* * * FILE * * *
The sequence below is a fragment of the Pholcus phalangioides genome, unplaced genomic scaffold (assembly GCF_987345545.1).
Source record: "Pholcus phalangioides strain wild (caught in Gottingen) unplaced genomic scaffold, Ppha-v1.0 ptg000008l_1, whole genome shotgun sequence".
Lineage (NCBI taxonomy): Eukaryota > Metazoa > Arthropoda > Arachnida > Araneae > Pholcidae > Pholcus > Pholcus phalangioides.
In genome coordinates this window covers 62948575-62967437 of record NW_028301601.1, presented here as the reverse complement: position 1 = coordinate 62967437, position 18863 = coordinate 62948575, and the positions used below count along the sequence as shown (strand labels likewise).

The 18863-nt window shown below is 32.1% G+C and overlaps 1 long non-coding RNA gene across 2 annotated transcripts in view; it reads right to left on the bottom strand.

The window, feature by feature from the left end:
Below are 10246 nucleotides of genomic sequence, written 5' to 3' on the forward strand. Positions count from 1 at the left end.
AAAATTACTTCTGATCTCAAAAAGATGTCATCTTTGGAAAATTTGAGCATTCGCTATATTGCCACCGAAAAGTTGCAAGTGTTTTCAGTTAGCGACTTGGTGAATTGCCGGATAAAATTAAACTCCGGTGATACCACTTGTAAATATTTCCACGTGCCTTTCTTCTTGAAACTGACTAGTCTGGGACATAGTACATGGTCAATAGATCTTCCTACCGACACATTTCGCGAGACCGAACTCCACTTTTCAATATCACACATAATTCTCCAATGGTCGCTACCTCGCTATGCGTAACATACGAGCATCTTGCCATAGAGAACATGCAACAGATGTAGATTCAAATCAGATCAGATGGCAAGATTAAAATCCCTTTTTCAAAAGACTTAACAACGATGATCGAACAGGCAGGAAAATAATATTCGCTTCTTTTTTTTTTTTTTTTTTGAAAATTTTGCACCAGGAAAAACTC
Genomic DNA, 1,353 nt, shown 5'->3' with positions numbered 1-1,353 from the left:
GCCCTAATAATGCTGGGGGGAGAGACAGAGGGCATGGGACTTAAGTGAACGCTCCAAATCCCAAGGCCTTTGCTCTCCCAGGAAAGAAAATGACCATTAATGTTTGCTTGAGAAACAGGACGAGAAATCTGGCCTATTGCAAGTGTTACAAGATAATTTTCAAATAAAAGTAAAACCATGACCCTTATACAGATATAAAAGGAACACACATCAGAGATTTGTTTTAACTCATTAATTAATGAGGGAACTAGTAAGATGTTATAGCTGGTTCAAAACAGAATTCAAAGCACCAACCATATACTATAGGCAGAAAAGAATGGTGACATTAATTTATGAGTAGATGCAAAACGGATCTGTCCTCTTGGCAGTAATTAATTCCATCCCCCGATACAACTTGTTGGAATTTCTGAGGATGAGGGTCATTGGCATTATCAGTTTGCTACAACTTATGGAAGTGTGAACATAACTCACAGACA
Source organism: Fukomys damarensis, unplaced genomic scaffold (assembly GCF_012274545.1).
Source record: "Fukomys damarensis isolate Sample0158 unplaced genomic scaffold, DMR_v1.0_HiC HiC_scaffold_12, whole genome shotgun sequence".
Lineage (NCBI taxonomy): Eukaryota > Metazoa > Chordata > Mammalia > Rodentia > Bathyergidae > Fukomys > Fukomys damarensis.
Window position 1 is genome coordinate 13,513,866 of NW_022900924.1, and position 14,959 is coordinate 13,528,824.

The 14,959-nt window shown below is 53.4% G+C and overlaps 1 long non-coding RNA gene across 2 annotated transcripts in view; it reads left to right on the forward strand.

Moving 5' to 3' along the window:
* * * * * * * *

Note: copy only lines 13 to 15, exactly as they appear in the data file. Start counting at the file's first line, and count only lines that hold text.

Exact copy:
Lineage (NCBI taxonomy): Eukaryota > Metazoa > Chordata > Mammalia > Rodentia > Bathyergidae > Fukomys > Fukomys damarensis.
Window position 1 is genome coordinate 13,513,866 of NW_022900924.1, and position 14,959 is coordinate 13,528,824.

The 14,959-nt window shown below is 53.4% G+C and overlaps 1 long non-coding RNA gene across 2 annotated transcripts in view; it reads left to right on the forward strand.